The way these connections, and therefore rules for shortcuts, are generated is heavily influenced by our experiences and what we are exposed to in our upbringing, surroundings, or the media for example. 

Keen to learn more about unconscious bias?

Once these connections are formed, it is difficult to break them again, especially since all of this happens unconsciously. In the workplace, unconscious biases can have the most detrimental consequences on organisational cultures and a huge impact on decision-making processes. 

Ultimately, making you miss out on talent. Here’s how.

The Consequences of Unconscious Bias in Hiring

79%* of HR professionals agree that unconscious bias exist when it comes to recruitment-related decisions…

Let’s face it, human-based screening is extremely biased.  The dangers of cognitive biases dictate how we perceive others and leave a significant impact on our final hiring decisions: from recruitment, job-description posting, hiring, project assignment, opportunities, day-to-day treatment, evaluation, promotions, compensation, and retention.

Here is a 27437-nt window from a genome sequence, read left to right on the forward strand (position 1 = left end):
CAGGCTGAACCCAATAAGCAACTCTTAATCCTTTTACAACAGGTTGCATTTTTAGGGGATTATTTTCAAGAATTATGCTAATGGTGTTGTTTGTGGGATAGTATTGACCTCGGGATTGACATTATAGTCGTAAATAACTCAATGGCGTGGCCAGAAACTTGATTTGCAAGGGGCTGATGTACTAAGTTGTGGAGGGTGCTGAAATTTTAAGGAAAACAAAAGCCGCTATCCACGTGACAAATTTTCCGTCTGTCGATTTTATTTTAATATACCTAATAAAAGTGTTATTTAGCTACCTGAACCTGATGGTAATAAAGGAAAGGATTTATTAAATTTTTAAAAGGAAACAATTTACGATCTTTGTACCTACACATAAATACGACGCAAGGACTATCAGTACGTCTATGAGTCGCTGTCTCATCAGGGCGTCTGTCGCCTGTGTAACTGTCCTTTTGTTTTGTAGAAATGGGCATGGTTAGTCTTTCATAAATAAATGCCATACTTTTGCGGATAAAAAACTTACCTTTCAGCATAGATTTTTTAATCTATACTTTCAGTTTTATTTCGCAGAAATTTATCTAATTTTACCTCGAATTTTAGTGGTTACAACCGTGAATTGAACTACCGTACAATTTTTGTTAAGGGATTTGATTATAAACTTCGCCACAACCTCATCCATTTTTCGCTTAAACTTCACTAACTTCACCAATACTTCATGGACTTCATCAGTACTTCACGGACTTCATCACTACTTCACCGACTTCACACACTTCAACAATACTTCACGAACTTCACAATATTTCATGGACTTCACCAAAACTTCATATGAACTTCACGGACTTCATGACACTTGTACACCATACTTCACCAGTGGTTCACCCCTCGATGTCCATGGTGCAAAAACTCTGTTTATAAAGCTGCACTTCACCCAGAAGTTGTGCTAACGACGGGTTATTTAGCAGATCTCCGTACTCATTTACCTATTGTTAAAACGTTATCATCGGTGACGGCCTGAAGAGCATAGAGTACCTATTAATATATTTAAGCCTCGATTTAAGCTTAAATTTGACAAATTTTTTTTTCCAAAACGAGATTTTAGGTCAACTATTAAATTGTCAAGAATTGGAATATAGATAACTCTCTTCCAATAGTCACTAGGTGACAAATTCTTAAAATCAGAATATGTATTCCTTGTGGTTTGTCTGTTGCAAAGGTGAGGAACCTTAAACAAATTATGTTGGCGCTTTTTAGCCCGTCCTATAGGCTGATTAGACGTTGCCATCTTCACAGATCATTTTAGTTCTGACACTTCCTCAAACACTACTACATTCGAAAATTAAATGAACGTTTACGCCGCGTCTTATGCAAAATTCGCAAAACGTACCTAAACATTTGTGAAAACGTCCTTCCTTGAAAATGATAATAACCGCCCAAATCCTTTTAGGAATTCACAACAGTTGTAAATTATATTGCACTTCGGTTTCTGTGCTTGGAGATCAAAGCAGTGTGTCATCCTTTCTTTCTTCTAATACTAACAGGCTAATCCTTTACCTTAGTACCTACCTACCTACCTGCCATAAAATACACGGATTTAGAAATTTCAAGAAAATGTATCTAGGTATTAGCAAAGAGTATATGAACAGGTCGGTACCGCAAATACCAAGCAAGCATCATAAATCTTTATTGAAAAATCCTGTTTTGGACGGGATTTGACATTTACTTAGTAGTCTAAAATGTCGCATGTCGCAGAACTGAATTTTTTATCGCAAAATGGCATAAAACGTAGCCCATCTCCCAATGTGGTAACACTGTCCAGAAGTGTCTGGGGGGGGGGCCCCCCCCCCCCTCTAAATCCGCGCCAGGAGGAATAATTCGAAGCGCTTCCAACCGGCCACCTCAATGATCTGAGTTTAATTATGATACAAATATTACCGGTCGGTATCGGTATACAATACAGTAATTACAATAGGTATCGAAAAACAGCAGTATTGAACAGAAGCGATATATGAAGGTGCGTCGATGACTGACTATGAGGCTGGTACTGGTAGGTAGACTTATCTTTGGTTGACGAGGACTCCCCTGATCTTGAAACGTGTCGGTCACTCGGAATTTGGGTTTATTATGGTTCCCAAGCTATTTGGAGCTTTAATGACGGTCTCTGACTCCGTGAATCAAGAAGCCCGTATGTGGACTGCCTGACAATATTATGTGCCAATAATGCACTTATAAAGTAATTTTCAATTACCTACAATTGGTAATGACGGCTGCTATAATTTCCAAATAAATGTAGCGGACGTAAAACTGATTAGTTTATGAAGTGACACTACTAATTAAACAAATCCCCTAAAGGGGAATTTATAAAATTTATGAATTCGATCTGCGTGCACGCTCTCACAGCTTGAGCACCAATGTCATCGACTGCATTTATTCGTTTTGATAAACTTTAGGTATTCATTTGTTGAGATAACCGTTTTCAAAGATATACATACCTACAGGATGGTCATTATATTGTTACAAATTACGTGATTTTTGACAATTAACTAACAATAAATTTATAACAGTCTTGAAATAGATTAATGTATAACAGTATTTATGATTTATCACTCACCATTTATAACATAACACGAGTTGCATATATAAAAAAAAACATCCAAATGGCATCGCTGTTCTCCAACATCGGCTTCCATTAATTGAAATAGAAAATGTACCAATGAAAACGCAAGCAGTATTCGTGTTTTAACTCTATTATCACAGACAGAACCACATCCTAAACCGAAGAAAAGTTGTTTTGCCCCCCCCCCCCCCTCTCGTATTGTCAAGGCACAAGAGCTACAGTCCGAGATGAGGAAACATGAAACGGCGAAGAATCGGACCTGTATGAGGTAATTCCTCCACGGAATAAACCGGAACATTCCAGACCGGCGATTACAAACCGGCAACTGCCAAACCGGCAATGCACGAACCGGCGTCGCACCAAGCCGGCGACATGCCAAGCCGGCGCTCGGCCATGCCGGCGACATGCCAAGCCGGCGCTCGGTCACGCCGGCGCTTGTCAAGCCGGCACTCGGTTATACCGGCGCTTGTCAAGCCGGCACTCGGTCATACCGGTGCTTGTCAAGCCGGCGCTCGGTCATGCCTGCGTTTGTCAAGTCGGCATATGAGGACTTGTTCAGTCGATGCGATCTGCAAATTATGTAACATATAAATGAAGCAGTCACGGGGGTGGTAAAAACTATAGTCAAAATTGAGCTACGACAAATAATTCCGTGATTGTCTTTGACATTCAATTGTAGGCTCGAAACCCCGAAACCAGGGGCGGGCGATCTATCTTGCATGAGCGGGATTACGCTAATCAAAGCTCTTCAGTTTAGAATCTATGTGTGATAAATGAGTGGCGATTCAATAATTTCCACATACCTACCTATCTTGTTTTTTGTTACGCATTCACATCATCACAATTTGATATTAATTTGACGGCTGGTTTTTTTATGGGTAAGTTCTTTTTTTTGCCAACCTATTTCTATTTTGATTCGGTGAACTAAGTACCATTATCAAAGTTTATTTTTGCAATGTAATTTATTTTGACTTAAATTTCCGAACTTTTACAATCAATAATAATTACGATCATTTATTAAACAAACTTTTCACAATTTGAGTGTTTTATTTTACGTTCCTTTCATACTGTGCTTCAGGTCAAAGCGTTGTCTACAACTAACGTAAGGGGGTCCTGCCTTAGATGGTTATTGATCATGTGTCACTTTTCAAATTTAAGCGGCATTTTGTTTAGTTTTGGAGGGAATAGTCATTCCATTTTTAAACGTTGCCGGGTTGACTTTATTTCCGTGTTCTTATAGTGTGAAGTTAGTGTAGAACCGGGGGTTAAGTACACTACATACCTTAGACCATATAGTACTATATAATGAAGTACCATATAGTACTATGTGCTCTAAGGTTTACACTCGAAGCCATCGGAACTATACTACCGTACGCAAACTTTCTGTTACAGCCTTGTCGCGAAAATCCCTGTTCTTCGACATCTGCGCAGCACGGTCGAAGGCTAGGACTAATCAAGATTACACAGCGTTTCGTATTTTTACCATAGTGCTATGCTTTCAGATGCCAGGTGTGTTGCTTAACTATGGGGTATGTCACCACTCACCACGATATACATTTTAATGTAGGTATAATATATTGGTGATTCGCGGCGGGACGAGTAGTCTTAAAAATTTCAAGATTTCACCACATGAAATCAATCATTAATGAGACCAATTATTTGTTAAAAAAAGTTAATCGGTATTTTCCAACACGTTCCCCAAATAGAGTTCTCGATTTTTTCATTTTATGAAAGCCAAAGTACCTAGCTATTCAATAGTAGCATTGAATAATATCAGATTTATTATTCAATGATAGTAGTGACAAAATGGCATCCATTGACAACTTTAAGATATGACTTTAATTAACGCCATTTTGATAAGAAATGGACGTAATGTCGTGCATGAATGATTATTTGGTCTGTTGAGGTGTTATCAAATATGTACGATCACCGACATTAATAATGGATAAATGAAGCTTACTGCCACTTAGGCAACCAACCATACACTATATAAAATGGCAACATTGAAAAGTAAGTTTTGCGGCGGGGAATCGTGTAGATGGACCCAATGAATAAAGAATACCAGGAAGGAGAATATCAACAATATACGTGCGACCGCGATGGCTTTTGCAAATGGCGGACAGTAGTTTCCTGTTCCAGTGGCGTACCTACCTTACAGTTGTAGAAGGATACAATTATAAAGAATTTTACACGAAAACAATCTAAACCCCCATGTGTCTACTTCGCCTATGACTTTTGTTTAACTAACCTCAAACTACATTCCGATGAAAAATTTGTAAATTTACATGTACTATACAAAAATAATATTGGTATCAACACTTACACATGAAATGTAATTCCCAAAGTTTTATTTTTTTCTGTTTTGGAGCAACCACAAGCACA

• High mishire rate. Once you begin relying on gut feeling when making hiring decisions, there is a 50% hiring failure rate. That means ONE OUT OF TWO hires you make is a mishire. 
  • A shrinking and less diverse talent pool. Diverse companies are proven to attract 73.2% more top talent than non-diverse companies. 
  • Lead to a homogenous culture & lack of diversity within teams. Did you know that 2 out of 3 job candidates actively seek companies that have diverse workforces? 
  • Increased turnover. Ultimately not only costing you time but also money – up to double the employee’s annual salary
  • Negative employer brand reputation. Biased hiring decisions can damage your brand’s reputation.
  • Potential legal consequences. Some biases aren’t only frowned upon; they’re illegal. Laws vary depending on location, but large countries such as the United States, Canada, and the United Kingdom have all taken steps to protect job applicants from employment discrimination.

These are all things that you should want to avoid by all means. But what can you do to avoid this?